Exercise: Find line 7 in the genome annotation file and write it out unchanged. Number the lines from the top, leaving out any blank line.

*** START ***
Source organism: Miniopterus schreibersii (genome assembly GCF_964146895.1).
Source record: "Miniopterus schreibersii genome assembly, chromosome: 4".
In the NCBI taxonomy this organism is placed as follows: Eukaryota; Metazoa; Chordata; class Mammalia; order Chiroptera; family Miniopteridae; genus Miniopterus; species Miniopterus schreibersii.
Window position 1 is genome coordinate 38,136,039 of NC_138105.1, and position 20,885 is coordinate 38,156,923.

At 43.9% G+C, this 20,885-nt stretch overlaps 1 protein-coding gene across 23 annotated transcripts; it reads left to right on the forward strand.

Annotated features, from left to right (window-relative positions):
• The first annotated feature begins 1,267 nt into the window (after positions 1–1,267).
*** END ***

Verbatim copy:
• The first annotated feature begins 1,267 nt into the window (after positions 1–1,267).